While the world mourned Cecil, the beloved 13-year-old lion that was allegedly shot by an American hunter in Zimbabwe, an even more devastating poaching incident was quietly occurring in Kenya.
Poachers killed five elephants in Tsavo West National Park on Monday night. The carcasses were recovered by rangers on Tuesday morning — what appeared to be an adult female and her four offspring, their tusks hacked off.
While the killing of the lion in Zimbabwe has attracted the world’s attention, the death of the five elephants has received almost no coverage, even though elephants are under a far greater threat from poachers than lions. Their tusks can be sold in Asia for more than $1,000 per pound.
“It’s just devastating,” said Paul Gathitu, a spokesman for Kenya Wildlife Service. “It took us completely by surprise.”
Kenyan investigators say the poachers crossed the border from neighboring Tanzania, slaughtered the elephants and then quickly returned to their base, making them difficult to track.
Rangers heard gunshots ring out on Monday evening. They searched all night through the vast park and discovered the carnage the next morning. There was blood and loose skin where the tusks were cut off. Kenyan authorities say the poachers escaped on motorcycles, carrying their loot.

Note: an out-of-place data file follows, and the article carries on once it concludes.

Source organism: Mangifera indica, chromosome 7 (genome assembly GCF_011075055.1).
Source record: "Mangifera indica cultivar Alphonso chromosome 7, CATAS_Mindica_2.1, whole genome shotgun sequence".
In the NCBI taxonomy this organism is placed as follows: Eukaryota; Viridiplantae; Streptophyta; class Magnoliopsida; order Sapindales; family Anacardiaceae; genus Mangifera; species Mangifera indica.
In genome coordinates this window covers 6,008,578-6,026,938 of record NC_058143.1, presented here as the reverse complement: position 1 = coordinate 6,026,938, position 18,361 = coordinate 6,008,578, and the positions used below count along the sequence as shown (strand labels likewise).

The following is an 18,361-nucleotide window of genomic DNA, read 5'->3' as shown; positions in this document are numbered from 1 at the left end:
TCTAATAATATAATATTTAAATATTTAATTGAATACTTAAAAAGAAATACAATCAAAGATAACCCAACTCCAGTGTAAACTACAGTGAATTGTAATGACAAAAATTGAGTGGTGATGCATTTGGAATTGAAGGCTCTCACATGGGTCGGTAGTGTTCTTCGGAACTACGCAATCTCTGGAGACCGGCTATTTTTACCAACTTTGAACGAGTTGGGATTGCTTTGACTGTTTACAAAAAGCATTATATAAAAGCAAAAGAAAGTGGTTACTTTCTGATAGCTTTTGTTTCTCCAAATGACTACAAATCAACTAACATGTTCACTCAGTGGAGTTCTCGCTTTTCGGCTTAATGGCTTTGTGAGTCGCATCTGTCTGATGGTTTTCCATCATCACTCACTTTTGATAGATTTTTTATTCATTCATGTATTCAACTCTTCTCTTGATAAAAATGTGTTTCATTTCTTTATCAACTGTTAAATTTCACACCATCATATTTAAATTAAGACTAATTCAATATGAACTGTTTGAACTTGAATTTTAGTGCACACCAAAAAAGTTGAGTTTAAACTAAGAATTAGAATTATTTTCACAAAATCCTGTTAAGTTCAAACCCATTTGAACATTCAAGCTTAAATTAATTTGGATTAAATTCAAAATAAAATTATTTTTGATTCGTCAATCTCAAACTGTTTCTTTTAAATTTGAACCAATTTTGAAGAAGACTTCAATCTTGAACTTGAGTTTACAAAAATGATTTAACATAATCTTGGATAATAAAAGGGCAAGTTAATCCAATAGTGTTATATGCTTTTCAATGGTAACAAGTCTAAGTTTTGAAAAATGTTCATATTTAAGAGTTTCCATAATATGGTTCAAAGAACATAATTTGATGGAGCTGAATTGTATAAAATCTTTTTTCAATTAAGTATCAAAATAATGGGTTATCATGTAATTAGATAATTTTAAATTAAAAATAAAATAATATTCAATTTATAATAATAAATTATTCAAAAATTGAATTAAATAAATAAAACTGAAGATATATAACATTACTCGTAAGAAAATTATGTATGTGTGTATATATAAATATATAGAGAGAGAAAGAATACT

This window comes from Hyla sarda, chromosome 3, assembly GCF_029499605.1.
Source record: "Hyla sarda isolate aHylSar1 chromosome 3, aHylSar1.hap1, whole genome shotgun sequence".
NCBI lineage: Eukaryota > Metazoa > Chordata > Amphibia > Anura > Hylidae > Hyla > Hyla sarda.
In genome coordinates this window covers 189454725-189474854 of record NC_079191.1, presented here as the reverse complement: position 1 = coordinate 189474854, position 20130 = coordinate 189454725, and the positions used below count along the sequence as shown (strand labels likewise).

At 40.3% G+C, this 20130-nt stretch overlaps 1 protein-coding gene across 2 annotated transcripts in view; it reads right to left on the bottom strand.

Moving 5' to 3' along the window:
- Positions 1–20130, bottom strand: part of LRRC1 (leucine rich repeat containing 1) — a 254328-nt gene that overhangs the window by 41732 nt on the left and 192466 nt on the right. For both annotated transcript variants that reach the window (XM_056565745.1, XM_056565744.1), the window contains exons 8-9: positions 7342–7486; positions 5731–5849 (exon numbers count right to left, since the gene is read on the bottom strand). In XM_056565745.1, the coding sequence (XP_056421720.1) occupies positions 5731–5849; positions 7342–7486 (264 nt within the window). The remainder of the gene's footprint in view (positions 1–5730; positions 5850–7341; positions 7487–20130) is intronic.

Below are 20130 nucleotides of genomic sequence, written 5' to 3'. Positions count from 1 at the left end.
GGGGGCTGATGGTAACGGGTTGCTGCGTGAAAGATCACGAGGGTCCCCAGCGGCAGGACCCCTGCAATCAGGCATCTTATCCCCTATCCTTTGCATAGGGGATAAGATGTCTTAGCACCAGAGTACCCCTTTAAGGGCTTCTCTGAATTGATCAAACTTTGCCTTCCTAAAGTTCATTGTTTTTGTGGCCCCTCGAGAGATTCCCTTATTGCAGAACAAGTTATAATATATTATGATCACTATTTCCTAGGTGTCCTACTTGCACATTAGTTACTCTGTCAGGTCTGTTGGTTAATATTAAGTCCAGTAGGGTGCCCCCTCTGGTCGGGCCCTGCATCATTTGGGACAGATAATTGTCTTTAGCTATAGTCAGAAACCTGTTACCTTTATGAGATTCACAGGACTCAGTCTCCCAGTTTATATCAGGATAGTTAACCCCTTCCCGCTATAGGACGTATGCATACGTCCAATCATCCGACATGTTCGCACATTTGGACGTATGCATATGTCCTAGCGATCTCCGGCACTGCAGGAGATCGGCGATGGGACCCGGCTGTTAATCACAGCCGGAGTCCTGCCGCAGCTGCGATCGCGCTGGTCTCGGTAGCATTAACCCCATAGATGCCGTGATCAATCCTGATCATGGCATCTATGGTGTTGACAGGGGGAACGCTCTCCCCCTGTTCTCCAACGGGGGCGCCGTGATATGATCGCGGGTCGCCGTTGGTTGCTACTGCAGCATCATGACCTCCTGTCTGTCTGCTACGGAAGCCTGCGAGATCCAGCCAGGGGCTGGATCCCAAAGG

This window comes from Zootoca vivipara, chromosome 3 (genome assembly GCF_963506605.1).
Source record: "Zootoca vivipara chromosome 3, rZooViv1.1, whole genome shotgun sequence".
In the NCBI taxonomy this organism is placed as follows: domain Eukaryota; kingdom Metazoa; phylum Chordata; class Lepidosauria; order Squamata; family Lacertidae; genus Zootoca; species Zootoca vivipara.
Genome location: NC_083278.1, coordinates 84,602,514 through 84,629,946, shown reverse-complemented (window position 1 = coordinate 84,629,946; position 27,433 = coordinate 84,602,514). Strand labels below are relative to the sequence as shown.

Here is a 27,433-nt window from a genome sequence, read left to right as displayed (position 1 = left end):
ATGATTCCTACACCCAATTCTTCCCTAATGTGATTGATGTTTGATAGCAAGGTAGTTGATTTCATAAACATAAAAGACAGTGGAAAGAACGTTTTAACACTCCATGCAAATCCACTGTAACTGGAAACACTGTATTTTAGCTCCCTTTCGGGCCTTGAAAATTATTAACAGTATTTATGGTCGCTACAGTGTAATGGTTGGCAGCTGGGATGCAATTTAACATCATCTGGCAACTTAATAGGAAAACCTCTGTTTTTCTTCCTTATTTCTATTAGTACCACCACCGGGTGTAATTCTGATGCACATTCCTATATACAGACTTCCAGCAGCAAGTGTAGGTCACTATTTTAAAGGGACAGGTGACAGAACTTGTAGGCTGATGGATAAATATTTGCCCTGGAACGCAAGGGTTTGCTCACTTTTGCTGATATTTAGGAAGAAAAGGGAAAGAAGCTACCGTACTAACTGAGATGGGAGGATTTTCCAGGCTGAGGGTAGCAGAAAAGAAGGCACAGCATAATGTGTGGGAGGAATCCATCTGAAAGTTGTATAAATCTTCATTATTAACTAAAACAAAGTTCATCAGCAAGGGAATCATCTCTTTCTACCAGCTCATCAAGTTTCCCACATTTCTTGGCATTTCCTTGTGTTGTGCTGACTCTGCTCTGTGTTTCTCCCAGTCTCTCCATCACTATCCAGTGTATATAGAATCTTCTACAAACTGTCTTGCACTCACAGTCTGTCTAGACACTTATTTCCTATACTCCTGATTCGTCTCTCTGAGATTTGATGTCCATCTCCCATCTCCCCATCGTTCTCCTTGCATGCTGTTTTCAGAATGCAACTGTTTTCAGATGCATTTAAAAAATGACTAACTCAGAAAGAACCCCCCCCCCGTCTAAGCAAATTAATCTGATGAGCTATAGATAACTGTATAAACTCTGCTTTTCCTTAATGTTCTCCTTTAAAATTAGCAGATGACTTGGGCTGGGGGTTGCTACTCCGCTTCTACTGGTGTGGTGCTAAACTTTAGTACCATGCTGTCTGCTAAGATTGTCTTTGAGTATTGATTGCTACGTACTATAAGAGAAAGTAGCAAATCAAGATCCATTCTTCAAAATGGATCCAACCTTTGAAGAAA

In recent years, the poaching of elephants has increased exponentially because of the demand for ivory in Asia, where it’s used for unproven medicinal purposes. Between 2010 and 2012, poachers killed more than 100,000 African elephants — a level of destruction that put the species on the road to extinction. Unlike many other animals, elephants mourn the death of their brethren, wrapping their trunks around the bones or carcasses of the deceased.
While the African lion population is also under threat, it is largely because their habitats are being destroyed by farmers and developers, not because the animals are hunted.
It’s not just Kenya where mass elephant killings occur. In Congo, 30 elephants were killed in 15 days earlier this year in Garamba National Park. The illegal wildlife trade is valued at $7 billion to $10 billion annually.
“We are in an elephant crisis right now,” Iain Douglas-Hamilton, the founder of Save the Elephants, a nongovernmental organization, told The Post recently.